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TFSA Investors: $10,000 in This Stock Will Pay You $110 a Month

It’s natural for investors looking to add income to their portfolio to first look for the highest-yielding dividends.

High-yielding stocks and any passive income in general are great ways to boost investment returns, and add cash flow to your account to redeploy into the next great opportunity.

The trouble is finding high-yield stocks that can be reasonably expected to keep the dividend reliable while still yielding an attractive rate.It’s even more difficult to find a stock that has a dividend yield above 10%.

When you do find these companies though, and you’ve confirmed it’s a quality business that can be relied on, you’ve found yourself a winner.

A stock that yields 10%, will pay investors $1,000 a year on a $10,000 investment — a pretty attractive return.

A stock that yields more than 12% will pay investors more than $100 a month on a $10,000 investment — even more attractive.

It’s paramount to buy these high-yielding dividend stocks in a registered account such as a TFSA. This way you can retain 100% of the money you are receiving, since you won’t have to pay taxes on it.

One stock that currently yields approximately 13.3% is Vermilion Energy (TSX:VET)(NYSE:VET).

Vermilion has an interesting business with different energy assets located around the world. In total the company has business operations spanning the globe in continents such as North America, Europe, and Australia.

In North America, the company operates in four different regions. Three of the regions are located in Canada, in both Alberta and Saskatchewan. And Vermilion has a significant land position in the Powder River Basin of the United States.

In total, its North American operations make up about 60% of Vermilion’s production, leaving plenty of its operating capacity to other assets around the globe, giving it plenty of diversification to help insulate its business.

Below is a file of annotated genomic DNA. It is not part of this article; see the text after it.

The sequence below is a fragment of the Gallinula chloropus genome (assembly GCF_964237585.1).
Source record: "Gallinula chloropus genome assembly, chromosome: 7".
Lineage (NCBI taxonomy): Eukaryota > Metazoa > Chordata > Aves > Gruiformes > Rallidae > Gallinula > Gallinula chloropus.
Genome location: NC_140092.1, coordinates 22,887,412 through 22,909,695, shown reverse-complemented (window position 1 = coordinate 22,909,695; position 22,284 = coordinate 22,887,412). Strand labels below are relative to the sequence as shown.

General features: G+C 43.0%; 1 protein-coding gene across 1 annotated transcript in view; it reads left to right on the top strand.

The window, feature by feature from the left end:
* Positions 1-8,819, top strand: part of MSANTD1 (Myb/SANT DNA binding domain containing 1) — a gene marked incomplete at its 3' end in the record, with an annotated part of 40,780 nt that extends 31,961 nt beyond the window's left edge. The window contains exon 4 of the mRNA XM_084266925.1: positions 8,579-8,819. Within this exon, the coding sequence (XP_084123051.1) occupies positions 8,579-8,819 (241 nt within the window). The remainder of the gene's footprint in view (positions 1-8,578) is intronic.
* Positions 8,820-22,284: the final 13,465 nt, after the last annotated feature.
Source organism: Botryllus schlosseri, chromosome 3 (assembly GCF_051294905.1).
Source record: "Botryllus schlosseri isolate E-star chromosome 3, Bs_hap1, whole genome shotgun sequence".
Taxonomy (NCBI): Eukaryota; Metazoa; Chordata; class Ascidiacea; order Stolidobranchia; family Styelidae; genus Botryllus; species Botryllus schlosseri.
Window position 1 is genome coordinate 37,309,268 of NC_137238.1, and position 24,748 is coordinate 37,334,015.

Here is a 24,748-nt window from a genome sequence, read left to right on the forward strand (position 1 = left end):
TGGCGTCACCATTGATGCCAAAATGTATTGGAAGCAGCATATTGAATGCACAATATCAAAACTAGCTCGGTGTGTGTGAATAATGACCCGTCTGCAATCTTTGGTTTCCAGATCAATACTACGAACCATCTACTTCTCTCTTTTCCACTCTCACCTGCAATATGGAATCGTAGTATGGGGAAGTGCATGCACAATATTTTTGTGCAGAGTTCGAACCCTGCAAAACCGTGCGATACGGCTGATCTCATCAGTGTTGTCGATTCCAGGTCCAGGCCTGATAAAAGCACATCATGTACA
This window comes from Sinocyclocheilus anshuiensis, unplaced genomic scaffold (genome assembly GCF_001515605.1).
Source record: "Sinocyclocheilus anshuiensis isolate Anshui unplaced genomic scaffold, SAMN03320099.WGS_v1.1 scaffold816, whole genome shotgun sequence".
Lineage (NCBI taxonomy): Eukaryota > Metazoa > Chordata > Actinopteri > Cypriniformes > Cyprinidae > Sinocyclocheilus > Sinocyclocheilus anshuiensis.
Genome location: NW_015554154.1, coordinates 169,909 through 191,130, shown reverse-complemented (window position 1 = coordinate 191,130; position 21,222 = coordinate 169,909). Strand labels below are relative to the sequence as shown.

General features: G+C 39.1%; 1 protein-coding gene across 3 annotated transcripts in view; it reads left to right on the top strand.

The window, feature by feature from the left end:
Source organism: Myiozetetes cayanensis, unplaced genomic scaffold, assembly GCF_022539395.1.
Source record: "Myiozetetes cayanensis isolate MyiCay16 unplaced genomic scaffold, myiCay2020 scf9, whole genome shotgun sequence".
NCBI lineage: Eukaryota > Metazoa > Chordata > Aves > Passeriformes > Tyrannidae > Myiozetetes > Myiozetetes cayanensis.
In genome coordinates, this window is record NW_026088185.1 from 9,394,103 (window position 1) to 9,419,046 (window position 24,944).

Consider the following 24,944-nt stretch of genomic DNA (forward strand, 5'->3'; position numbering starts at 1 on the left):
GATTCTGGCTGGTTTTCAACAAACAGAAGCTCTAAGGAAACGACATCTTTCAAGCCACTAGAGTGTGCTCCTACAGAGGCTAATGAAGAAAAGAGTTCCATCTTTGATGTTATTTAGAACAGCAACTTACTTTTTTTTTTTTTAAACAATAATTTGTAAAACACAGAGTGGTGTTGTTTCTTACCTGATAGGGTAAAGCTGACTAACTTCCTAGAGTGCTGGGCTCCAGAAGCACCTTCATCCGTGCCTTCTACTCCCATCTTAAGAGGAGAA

Its European assets account for about 35% of Vermilion’s operations and is key to the success of the company. By operating both onshore and offshore production, the company has built a strong base of operations that garner it premium commodity pricing through Brent oil prices and European natural gas pricing, which is significantly higher than in North America.

In Australia, the company owns offshore operations that also garner premium Brent oil pricing. Plus, the company has a strong connection to a lot of its key customers in the region, creating the possibility for further expansion into the region if the economics make sense.

At the moment, though, Australia is by far Vermilion’s smallest operating region, as it only contributes about 5% of the company’s total production.

What makes Vermilion such a great company is its self-funded growth and income model. The company’s operations deliver high margins, have low decline rates, and, as a result, have strong capital efficiencies. The result of this is that each individual segment is generating its own free cash flow with either stable or growing production levels.

For a company paying a dividend as large as Vermilion’s, it’s important to understand its financial strength, as just one way of checking the stability of the dividend.

As of September 30, the company only had $2 billion in net debt, giving it a net debt-to-funds from operations ratio of just 2.2 times — an extremely stable financial position.

The company is expecting to produce just over 100,000 barrels of oil equivalent per day in 2020 on a conservative capital budget of $450 million, which is expected to bring modest year-over-year growth in its production levels.

Its total expenditures (dividends plus capital expenditures) is expected to just outpace its funds from operations in 2019 and is expected to come in just below 100% in 2020.

Although this highlights how there isn’t much wiggle room in regard to its dividend, it also shows that the dividend is currently stable, and the company continues to strengthen its operations, aiming to make the dividend as reliable as possible.

The stock is trading for a steal today at a price-to-earnings ratio of just 9.4 times, or an enterprise value to EBITDA ratio of just 4.1 times.

The ultra-cheap valuation can’t last forever, so investors are advised to gain some exposure soon and lock in that massive 13.3% dividend yield.

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Fool contributor Daniel Da Costa has no position in any of the stocks mentioned.

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